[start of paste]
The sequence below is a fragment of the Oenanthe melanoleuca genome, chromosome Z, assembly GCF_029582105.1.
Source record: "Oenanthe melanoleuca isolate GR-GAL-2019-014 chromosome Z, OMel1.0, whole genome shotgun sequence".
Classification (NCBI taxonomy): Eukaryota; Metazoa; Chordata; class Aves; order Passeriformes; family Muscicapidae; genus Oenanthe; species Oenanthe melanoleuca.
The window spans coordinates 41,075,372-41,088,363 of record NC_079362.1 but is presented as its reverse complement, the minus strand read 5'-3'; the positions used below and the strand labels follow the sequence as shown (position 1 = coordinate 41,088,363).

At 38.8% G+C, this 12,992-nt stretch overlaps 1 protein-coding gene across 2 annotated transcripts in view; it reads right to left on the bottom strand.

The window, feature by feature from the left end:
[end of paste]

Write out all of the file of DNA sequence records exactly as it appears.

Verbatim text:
The sequence below is a fragment of the Oenanthe melanoleuca genome, chromosome Z, assembly GCF_029582105.1.
Source record: "Oenanthe melanoleuca isolate GR-GAL-2019-014 chromosome Z, OMel1.0, whole genome shotgun sequence".
Classification (NCBI taxonomy): Eukaryota; Metazoa; Chordata; class Aves; order Passeriformes; family Muscicapidae; genus Oenanthe; species Oenanthe melanoleuca.
The window spans coordinates 41,075,372-41,088,363 of record NC_079362.1 but is presented as its reverse complement, the minus strand read 5'-3'; the positions used below and the strand labels follow the sequence as shown (position 1 = coordinate 41,088,363).

At 38.8% G+C, this 12,992-nt stretch overlaps 1 protein-coding gene across 2 annotated transcripts in view; it reads right to left on the bottom strand.

The window, feature by feature from the left end: